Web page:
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TRANSLATED FROM THE ORIGINAL TONGUES, AND NOW
PRINTED FOR WILLIAM HONE,
AFTER the writings contained in the New Testament were selected from the numerous Gospels and Epistles then in existence, whai became of the Books that were rejected by the compilers?
This question naturally occurs on every investigation as to the period when, and the persons by whom, the New Testament was formed. It has been supposed by many that the volume was compiled by the first council of Nice, which, according to Jortin,* originated thus:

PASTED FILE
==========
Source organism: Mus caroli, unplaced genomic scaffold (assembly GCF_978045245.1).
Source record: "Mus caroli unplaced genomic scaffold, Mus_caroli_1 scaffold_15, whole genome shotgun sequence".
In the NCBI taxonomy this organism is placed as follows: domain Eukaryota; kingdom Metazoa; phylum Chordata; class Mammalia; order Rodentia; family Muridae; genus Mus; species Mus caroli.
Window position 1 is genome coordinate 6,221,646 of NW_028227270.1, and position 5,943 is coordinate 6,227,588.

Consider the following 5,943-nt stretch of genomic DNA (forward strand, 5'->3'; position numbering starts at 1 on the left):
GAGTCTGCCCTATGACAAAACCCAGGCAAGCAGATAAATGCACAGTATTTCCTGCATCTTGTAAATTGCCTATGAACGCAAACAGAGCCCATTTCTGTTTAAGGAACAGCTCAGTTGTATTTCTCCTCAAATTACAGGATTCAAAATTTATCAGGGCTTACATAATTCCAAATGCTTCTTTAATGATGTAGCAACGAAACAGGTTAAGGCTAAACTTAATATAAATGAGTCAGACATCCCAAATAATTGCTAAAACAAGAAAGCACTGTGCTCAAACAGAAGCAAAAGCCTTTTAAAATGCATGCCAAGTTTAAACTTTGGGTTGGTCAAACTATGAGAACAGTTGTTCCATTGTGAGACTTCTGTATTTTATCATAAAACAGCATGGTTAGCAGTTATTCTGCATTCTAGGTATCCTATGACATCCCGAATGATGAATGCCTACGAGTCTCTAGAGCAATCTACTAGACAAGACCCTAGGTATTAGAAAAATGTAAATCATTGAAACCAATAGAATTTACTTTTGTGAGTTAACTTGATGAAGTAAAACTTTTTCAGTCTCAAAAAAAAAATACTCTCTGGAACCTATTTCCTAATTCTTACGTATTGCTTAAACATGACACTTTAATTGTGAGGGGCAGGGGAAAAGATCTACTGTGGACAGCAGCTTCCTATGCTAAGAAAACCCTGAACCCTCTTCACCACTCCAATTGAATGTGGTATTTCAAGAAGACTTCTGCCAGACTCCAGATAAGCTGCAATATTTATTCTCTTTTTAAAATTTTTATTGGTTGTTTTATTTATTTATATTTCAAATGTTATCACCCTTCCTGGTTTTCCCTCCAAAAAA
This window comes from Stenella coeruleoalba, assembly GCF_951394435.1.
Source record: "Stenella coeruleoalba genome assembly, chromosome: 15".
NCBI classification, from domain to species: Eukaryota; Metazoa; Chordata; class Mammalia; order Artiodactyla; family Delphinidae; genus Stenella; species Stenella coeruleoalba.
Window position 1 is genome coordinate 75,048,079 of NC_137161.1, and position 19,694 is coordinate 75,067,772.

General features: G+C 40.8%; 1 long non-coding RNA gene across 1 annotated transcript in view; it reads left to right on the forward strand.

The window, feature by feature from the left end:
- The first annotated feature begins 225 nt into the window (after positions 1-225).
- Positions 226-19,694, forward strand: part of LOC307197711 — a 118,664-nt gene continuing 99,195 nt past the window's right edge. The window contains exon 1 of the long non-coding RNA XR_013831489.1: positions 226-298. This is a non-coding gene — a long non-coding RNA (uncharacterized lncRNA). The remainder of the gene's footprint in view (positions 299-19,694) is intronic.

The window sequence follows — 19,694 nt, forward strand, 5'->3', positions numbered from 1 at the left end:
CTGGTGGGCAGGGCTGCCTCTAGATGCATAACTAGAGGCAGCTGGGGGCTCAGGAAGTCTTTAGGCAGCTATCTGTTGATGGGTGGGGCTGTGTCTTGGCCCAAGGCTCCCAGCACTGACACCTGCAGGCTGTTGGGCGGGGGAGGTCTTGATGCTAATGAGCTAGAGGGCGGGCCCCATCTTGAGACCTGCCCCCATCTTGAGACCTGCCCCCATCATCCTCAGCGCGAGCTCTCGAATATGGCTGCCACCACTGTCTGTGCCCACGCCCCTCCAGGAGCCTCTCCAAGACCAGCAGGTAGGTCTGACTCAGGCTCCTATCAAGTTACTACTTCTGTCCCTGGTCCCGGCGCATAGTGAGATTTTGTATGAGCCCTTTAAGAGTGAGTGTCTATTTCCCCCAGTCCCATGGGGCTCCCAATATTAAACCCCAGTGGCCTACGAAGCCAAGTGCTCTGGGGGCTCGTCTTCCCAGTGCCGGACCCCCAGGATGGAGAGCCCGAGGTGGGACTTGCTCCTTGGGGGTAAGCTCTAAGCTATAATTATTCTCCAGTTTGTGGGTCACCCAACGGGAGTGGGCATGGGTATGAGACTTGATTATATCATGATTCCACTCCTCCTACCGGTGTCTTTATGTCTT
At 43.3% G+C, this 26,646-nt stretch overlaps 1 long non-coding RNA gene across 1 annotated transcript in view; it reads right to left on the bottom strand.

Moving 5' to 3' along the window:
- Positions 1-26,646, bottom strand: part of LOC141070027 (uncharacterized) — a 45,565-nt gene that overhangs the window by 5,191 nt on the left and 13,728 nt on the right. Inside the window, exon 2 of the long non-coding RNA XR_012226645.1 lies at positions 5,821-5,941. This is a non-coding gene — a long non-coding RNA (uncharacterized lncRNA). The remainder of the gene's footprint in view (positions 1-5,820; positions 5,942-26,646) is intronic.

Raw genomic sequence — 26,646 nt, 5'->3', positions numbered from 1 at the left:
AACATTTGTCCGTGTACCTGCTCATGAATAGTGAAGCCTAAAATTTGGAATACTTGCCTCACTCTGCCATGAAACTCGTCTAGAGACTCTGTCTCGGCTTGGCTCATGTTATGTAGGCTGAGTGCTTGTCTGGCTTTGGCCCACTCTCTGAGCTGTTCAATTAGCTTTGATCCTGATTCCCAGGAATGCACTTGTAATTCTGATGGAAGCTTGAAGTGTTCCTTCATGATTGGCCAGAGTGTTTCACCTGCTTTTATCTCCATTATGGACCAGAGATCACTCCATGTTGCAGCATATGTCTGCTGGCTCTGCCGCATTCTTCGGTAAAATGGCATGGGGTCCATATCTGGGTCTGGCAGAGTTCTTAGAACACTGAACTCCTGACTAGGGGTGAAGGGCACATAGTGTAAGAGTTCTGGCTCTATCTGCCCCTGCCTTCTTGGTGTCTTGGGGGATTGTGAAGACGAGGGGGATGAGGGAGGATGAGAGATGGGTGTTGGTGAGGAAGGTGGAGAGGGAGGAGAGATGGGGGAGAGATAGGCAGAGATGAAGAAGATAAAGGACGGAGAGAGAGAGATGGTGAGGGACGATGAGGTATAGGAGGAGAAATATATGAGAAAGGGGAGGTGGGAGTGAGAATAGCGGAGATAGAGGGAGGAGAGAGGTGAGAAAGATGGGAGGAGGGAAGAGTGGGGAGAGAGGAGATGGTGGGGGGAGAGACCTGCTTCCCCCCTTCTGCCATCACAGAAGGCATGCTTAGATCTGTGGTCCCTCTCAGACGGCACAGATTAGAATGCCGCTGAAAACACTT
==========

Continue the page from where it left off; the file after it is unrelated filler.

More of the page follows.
Alexander, bishop of Alexandria, and Arius, who was a presbyter in his diocese, disputed together about the nature of Christ; and the bishop being displeased at the notions of Arius, and finding that they were adopted by other persons, 'was very angry.' He commanded Arius to come over to his sentiments, and to quit his own as if a man could change his opinions as easily as he can change his coat! He then called a council of war, consisting of nearly a hundred bishops, and deposed, excommunicated, and anathematized Arius, and with him several ccclesiastics, two of whom were bishops, Alexander then wrote a circular letter to all bishops, in which he represents Arius and his partisans as heretics, apostates, blasphemous enemies of God, full of impudence and impiety, forerunners of Antichrist, imitators of Judas, and men whom it was not lawful to salute, or to bid God * Rem. on Eccl. vol. ii., p. 177.